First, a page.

fall movies fantasy league

Fall Movies Fantasy League Week 9: America Enjoyed a Little Come Play This Weekend

Come Play — it’s not just a fetish anymore! Photo-Illustration: Vulture and Focus Features

In Vulture’s Fall Movies Fantasy League, contestants stake their pride, and the respect of their peers, on their ability to predict the tumultuous next few months of cinematic releases.

As commissioner of the Fall Movies Fantasy League, I have occasionally caught myself holding out, as Bonnie Tyler once sang of Kevin Bacon, for a hero. First it was Tenet. Then it was overseas grosses. Then it was dads. All have come up short. Tenet’s Labor Day release was the cinematic equivalent of a polar-bear plunge — I’m sure they had their reasons, but everyone else took one look and thought, Hell, no. Europe, which once collectively spent $45 million seeing After We Collided in theaters, now has its own mess to deal with. And dads? Well, there are only so many of them. No one in Hollywood sets out to make “one quadrant” movies.

Which is to say, there will be no cartwheels in this column over the fact that the horror movie Come Play — which stars Gillian Jacobs as a mom trying to save her autistic son from a monster that shows up only on phone screens — pulled in $3.1 million to top the box-office charts over Halloween weekend. Horror movies open at No. 1 on Halloween. It’s what they do. Still, if you’re looking for good news, consider this: With a reported $9 million budget, Come Play could be the rare movie released this fall not to be a total disaster financially. And for those of you interested in the drama of the Vulture staff league, you may enjoy the fact that the film’s 11-point haul catapulted my editor, Katy Brooks, into first place, knocking off the juggernaut of Rachel Handler, who led the league for more than a month.

Otherwise, it was a pretty quiet week in FMFL-ville. (I wonder why!) The only other releases were two Netflix titles: the Emma Roberts rom-com Holidate, a piece of disposable fluff I’m sure the streamer will soon announce was watched by 148 million people, and the British Sudanese-refugee horror flick His House, which our critic Bilge Ebiri called “terrifying on just about every level.” He wasn’t alone; the film sports an impressive 100 percent fresh rating on Rotten Tomatoes — a well-earned bonus for the owners who took a chance on the little social thriller.

On the same subject, I have a piece of unexpected bad news for those who drafted The Empty Man. When the film debuted last week, it didn’t have enough reviews for an official Rotten Tomatoes score. But now the critics have spoken, and they’ve given the James Badge Dale supernatural thriller a scathing 17 percent fresh rating, which means The Empty Man joins After We Collided, The War With Grandpa, and Ava in the Antebellum Memorial Wing of the Fall Movies Fantasy League Hall of Shame. My apologies to James Badge Dale!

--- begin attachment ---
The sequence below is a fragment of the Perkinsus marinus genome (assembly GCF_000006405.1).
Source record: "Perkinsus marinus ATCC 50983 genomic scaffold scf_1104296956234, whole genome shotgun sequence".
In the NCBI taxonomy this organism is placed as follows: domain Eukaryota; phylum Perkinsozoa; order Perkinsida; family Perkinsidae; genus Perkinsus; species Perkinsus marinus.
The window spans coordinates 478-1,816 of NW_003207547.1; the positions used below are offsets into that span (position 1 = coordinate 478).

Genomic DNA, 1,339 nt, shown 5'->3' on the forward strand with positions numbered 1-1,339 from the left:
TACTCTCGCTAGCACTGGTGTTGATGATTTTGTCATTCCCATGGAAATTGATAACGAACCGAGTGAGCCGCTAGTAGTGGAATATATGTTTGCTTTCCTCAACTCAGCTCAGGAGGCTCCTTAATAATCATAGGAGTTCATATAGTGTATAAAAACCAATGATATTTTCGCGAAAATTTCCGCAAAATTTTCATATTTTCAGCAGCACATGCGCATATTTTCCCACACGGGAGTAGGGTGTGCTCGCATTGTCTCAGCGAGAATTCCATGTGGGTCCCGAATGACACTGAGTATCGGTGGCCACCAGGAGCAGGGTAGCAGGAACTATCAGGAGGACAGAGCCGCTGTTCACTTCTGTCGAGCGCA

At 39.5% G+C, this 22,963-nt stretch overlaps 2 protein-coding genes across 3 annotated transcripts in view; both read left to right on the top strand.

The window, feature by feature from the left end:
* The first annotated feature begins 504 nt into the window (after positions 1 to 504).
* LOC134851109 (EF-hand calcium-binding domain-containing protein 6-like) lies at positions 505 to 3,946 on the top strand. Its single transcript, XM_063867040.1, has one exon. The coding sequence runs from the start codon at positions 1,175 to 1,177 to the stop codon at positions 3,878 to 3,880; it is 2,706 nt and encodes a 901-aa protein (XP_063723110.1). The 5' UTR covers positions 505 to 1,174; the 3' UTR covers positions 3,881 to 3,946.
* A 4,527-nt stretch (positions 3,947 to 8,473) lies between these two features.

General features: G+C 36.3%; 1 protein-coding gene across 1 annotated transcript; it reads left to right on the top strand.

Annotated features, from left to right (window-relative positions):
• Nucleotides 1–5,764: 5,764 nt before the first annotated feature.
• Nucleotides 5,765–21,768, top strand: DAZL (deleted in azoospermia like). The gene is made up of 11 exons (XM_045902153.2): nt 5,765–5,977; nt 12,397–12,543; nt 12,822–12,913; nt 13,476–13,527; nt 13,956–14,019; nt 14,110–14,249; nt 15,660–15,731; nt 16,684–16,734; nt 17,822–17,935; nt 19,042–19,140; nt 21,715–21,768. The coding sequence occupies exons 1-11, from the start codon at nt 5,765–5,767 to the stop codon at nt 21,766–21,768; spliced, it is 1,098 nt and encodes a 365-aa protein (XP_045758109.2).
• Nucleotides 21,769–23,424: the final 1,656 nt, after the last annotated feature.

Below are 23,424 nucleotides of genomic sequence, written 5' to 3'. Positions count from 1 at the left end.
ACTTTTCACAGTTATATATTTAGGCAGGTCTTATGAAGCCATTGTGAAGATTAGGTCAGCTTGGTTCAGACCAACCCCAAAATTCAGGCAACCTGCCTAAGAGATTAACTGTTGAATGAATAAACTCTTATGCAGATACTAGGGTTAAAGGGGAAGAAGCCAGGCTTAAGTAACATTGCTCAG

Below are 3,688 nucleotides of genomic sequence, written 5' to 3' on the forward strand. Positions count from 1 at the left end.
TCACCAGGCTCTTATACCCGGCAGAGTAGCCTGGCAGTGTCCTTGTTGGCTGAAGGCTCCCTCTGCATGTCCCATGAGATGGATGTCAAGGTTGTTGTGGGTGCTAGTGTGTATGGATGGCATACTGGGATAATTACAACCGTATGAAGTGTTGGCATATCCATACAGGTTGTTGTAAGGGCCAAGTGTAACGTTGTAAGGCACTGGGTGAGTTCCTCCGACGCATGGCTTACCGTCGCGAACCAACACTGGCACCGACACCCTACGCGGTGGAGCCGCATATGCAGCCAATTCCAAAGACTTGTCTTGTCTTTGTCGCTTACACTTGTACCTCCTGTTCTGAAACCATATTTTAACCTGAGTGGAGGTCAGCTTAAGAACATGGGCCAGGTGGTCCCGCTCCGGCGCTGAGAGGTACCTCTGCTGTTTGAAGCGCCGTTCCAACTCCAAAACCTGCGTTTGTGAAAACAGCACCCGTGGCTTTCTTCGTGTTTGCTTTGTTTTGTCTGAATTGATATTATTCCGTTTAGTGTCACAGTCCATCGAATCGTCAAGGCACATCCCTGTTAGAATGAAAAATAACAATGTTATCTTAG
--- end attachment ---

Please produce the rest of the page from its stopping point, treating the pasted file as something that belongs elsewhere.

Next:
Here’s the update for the staff league:

Week 9 Results

Katy Brooks
Come Play: October wide release (8) + Hitting scheduled release date (1) + Topping box-office charts (2) = 11 points

Total: 11 points

Hunter Harris
Holidate: October streaming release (4) + Hitting scheduled release date (1) = 5 points

Total: 5 points

Alison Willmore
Come Play: October wide release (8) + Hitting scheduled release date (1) + Topping box-office charts (2) = 11 points

Total: 11 points

Neil Janowitz
Come Play: October wide release (8) + Hitting scheduled release date (1) + Topping box-office charts (2) = 11 points

Total: 11 points

Current Standings

1. Katy Brooks: 59 points (8 movies)
2. Rachel Handler: 58 points (8 movies)
3. Neil Janowitz: 43 points (7 movies)
4. Hunter Harris: 37 points (7 movies)
5. Tolly Wright: 32 points (6 movies)
6. Jen Chaney: 30 points (6 movies)
7. Chris Murphy: 26 points (6 movies)
t-8. Justin Curto: 25 points (6 movies); Alison Willmore: 25 points (7 movies)
10. Jackson McHenry: 17 points (4 movies)

Staff fantasy-league teams are listed in full here.

Vulture’s Fall Movies Fantasy League is open to all readers. Enter and you can look forward to an exciting autumn of endlessly refreshing Box Office Mojo and Rotten Tomatoes and quibbling over the precise definition of “wide release.”

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America Enjoyed a Little Come Play This Weekend